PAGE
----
Going into 50/50, two words played repeatedly in the back of my head.
Funny People. Funny People. Funny People.
Like some sort of inescapable mantra of mediocrity, grinding away at me.
You see, Funny People was the last film that the beloved Judd Apatow directed, and he was on such a hot streak that you figured it couldn’t miss. I know I didn’t think it could. I thought Seth Rogan would be awesome, the lovely Leslie Mann would do her part, and it might even get Adam Sandler back on track (this was probably my biggest oversight).
None of those things happened, and the movie was a depressing, melancholy look at a miserable person who does miserable things to escape an existence he feels is miserable, only for it to all blow up in his face in a miserable failure. In the event you didn’t guess, it was a pretty miserable experience.
50/50 looked to be in the same vein, complete with Seth Rogan looking promising as a goofy sidekick in an otherwise bleak story. A 27-year-old man gets cancer, and this is his story. The darkest of dark comedy.
Fortunately for moviegoers, this time around the filmmakers got it right – perhaps because the man who wrote it actually lived it, and wrote the script to recount his own battle with cancer at 27. Or maybe because Rogan was allowed to be himself, but without hogging too much face time from star Joseph Gordon-Levitt, who reminds the world once more why he has become an indie and mainstream darling in recent years.
The movie gives you a short rundown on Adam (Gordon-Levitt) and his life, his friendship with Kyle (Rogan), and his relationship with Rachael (Bryce Dallas Howard) before jumping right into the heavy part. Adam has cancer in his spine, and without treatment he’s going to die. Even with it, his odds are fifty-fifty at best.
What ensues is a tale of a young man faced with the toughest battle a person can face, and the steps he has to take to win it. That probably reads like harrowing drama, and at times it is, but it’s as much a tale of the relationships a man in that predicament has and the ones that prove themselves in the darkest hours.
It’s long been said that it takes a genius to play an idiot, and to that end you’d have to think Rogan is a pretty smart guy.
As Adam grows more ill and more certain he’s not going to win the fight, it gives him clarity and understanding of who he has and who is standing by him. Kyle leads that charge, and Adam’s family follows suit – despite differences with his mother (Anjelica Huston) established early on in the film. He also leans heavily on his doctor, Katherine (Anna Kendrick), a young resident who is just learning how to deal with the mental side of an illness that people often think of as mostly physical.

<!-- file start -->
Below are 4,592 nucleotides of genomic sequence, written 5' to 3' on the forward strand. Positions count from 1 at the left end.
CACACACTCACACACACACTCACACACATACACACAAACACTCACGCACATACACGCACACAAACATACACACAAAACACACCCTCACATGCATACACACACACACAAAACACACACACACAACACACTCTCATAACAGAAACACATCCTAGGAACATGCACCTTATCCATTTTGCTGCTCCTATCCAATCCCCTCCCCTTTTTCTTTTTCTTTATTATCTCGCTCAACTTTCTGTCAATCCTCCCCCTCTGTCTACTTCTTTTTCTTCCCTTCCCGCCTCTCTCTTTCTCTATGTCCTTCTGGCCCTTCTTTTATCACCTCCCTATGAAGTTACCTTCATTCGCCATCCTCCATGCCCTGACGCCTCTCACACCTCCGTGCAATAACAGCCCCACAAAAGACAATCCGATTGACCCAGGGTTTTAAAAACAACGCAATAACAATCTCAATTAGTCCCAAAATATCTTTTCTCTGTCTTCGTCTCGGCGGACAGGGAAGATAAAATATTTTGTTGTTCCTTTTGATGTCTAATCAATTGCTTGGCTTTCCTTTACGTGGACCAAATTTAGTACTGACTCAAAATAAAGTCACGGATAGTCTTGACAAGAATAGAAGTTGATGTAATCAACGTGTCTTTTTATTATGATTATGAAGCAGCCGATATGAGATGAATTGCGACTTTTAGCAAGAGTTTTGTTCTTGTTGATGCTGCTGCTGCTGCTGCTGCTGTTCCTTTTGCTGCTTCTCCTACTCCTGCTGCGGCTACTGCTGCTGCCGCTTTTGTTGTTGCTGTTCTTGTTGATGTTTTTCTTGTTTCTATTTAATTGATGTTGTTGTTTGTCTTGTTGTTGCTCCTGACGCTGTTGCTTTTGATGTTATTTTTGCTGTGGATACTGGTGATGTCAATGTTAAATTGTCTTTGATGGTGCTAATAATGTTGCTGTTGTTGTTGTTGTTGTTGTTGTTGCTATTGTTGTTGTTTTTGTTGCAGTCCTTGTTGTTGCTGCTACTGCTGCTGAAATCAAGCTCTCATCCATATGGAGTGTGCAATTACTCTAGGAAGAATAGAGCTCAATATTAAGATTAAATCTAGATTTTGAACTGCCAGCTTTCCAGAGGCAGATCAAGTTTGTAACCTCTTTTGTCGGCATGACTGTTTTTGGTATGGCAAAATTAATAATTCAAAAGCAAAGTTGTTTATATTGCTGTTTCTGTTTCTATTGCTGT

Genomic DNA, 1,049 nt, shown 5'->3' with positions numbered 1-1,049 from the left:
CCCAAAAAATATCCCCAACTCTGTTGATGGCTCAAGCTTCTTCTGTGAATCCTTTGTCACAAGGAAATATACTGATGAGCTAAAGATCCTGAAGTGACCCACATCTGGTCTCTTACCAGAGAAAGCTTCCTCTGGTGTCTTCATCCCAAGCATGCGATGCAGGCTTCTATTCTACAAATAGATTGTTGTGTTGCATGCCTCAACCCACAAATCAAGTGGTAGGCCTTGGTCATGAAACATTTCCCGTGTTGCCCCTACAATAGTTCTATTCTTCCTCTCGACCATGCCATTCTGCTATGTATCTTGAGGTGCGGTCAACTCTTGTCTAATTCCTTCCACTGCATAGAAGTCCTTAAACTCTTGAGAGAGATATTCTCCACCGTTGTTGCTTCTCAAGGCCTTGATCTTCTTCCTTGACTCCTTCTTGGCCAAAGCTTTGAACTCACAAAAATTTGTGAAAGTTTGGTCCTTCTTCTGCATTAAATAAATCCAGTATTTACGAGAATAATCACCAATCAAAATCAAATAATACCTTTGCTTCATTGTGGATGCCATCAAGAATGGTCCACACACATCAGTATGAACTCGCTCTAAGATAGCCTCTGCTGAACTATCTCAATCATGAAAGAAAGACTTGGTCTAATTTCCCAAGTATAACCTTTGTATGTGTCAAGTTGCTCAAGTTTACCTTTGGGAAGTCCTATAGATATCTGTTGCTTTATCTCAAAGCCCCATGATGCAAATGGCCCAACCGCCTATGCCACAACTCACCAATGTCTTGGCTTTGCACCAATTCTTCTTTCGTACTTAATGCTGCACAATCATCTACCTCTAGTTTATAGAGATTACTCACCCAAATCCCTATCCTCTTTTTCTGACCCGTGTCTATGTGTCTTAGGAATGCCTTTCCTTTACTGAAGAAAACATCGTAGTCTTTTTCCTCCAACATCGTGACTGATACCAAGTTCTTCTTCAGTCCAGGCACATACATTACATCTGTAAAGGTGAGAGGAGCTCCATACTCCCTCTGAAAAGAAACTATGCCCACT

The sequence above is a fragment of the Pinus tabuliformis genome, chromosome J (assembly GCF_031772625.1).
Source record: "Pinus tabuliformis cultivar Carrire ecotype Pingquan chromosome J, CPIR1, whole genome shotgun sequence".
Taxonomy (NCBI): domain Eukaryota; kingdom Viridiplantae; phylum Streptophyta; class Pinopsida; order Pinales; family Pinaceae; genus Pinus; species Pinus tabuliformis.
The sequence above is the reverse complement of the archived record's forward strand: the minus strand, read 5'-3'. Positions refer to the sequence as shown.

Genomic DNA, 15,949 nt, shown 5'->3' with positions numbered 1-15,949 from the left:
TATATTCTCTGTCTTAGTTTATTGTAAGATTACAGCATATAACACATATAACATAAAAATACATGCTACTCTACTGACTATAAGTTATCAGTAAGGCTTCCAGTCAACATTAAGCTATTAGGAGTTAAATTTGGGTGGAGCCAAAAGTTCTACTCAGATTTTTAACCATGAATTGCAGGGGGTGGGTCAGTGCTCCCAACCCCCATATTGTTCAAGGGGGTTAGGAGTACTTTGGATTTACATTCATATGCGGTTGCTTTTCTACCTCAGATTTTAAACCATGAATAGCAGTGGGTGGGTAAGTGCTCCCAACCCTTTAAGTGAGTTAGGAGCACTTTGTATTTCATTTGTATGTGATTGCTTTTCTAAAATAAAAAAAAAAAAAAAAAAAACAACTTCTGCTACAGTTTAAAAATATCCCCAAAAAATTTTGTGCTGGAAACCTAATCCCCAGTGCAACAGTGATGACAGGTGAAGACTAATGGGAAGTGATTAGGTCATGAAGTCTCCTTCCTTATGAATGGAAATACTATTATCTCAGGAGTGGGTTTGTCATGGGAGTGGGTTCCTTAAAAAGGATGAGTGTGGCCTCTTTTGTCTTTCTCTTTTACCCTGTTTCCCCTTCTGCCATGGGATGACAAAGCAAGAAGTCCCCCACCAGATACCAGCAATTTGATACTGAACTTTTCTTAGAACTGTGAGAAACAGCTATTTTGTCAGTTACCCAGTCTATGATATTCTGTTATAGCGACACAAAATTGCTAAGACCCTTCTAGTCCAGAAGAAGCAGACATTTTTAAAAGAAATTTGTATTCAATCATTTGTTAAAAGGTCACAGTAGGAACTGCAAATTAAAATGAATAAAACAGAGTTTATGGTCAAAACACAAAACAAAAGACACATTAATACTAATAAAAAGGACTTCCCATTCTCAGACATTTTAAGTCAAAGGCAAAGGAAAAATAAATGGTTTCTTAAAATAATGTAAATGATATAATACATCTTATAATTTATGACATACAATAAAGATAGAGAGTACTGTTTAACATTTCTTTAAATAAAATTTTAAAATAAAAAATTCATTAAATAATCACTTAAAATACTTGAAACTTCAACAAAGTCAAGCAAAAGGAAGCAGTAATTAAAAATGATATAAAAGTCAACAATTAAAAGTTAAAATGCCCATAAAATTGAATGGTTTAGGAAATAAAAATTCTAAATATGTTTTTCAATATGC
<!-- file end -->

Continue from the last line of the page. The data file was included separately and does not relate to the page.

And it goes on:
As stated, Gordon-Levitt is incredible as Adam. He plays the role with the eyes of a man who knows his time is coming entirely too soon, but with the determination of someone who isn’t going quietly. Once again he shows his diversity as an actor, and why he’s in such high demand in Hollywood these days.
Rogan also does his part, breaking up the tough moments with his patented vulgarity and stupid-sharp delivery. It’s long been said that it takes a genius to play an idiot, and to that end you’d have to think Rogan is a pretty smart guy. His part is well-written, and he plays it perfectly with a combination of goofiness and sobriety, as though you can feel that he’s dying with his friend but he won’t let that overtake his levity and sense of humour because Adam doesn’t have anyone else to provide those things.
In its simplest form this movie is good drama and an inspiring story, but it’s also good comedy. Gordon-Levitt and Rogan are a perfect match together, and also play their characters as well as you could ask. The writing – again, likely because this is factual and was lived by the man who wrote it – is top-notch, peppered with great dialogue and built around an engaging story.
I feel like I’ve gone soft recently, because it’s been a while since I’ve reviewed something that I didn’t like. Unfortunately for the haters out there, this one won’t break the trend. As of now it’s one of my favourite films of 2011.